From birth, Mark Dayton was expected to carry on his family’s tradition of leadership. But the Blake School goalie chose government service over retailing as a career path. After inheriting a projected budget deficit in 2010, Minnesota voters rewarded Dayton in November for moving the state onto a more secure fiscal footing. In his second term, voters will look for him to tackle Minnesota’s educational achievement gap and deteriorating road system and to improve its business climate.
Despite the revelation that Leitz was on probation following a drunken driving conviction, his probationary period as the leader of the MNsure health insurance exchange ended in May when the agency’s board promoted him to permanent CEO. Credited with steering MNsure’s glitch-plagued website toward stability after the resignation of his predecessor, he announced in October that more than 364,000 Minnesotans had obtained coverage through the exchange, reducing the state’s uninsured rate from 8.2 to 4.9 percent.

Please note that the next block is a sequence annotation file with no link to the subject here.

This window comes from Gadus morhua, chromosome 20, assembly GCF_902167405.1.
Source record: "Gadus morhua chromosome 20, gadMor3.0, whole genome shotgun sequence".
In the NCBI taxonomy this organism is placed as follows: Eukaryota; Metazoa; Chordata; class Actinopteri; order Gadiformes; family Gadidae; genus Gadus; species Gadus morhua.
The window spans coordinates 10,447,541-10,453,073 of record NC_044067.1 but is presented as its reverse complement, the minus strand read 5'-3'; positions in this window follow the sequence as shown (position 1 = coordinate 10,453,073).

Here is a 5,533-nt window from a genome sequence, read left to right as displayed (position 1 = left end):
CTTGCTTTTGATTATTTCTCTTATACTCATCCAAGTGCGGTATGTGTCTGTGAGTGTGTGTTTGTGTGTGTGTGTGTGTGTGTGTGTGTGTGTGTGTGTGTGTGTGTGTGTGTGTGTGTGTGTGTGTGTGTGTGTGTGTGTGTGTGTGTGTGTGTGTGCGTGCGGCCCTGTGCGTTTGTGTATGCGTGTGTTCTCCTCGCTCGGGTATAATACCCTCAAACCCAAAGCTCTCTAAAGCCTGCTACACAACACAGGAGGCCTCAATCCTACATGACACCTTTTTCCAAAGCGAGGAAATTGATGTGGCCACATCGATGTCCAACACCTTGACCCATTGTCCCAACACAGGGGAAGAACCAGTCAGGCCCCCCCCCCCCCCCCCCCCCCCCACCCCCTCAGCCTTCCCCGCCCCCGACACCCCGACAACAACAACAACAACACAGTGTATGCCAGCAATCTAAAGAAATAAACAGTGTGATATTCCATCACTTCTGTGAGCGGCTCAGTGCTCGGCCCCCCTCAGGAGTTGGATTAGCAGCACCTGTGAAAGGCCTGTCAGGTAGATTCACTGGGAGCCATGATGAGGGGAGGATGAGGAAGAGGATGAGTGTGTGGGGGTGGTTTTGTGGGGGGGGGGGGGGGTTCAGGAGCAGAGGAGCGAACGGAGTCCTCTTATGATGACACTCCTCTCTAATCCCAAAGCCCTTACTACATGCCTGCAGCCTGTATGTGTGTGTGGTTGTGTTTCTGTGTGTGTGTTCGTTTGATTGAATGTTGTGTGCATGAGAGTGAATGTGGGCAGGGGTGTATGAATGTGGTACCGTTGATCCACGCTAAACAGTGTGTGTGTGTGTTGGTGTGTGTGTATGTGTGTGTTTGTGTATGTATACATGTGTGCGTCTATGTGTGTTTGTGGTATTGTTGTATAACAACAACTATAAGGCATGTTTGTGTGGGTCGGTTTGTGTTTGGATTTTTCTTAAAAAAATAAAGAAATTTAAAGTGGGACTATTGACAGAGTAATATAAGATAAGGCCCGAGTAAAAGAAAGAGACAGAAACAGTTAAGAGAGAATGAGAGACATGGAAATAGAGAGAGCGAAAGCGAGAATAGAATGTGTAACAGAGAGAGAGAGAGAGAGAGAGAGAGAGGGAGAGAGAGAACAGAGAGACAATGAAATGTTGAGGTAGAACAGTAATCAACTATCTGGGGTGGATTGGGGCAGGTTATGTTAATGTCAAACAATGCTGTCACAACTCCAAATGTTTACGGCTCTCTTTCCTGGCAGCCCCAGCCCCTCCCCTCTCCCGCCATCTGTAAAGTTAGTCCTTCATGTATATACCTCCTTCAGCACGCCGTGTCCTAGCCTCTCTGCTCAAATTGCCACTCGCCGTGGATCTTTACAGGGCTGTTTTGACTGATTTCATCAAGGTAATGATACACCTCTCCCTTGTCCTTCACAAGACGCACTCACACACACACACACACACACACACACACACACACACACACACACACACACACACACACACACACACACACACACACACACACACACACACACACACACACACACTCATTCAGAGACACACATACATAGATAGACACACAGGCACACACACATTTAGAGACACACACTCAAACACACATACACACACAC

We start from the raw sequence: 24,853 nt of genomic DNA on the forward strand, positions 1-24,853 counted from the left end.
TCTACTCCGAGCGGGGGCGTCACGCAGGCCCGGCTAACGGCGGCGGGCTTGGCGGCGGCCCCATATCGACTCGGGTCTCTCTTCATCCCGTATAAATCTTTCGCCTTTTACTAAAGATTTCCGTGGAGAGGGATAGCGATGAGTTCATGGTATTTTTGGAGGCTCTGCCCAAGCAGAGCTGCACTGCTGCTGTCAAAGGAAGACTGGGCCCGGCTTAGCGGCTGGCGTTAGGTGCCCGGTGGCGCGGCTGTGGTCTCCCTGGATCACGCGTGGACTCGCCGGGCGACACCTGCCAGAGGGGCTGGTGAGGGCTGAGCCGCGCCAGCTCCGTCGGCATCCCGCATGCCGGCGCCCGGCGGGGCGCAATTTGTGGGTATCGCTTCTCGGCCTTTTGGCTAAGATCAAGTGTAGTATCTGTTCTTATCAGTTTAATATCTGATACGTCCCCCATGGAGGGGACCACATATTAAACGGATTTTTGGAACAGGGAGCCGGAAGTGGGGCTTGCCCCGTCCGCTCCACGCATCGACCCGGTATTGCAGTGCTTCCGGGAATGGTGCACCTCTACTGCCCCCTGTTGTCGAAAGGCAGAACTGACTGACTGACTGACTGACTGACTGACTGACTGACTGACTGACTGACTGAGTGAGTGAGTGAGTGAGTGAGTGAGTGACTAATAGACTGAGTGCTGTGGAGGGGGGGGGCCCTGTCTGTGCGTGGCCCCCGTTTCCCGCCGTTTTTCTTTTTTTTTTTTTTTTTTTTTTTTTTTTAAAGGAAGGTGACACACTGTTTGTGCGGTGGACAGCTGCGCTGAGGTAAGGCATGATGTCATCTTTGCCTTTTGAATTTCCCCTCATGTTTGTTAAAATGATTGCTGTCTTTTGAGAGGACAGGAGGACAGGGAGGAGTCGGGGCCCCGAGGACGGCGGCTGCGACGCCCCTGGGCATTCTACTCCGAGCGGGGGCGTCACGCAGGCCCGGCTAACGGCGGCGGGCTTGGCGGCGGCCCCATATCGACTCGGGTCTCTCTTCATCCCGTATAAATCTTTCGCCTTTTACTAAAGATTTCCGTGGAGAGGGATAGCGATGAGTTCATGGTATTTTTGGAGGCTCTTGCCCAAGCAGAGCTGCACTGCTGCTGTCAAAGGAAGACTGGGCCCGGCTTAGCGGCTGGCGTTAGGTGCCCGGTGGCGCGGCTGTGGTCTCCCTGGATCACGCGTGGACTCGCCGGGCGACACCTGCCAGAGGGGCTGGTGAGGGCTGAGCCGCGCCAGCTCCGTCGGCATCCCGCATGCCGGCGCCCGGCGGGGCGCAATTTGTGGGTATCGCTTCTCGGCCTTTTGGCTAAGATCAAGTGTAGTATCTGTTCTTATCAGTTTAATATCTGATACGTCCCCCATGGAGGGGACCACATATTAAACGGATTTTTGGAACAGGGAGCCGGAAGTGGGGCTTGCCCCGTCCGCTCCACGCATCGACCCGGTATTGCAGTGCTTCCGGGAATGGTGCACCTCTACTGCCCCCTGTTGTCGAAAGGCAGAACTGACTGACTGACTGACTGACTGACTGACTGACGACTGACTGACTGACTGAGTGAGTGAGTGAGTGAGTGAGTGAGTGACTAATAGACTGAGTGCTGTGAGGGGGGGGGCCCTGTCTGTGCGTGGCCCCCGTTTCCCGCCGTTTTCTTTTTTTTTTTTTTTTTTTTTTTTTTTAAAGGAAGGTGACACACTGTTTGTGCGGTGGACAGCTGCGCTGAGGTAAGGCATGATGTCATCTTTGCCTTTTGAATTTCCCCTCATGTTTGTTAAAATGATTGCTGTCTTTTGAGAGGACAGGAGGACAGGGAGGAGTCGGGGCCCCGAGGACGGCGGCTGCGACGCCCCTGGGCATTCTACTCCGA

Chairman and CEO
The CEO job at one of Minnesota’s most august corporations has become a hot seat this year. When the company announced plans to acquire Ireland-based med-tech company Covidien and move its legal headquarters to Ireland, the company became something of a poster child for overseas corporate tax inversion. That said, the company’s low-key leader has had the company’s sales performing well in 2014, particularly in heart products. Can he overcome the distractions and keep Medtronic pumping?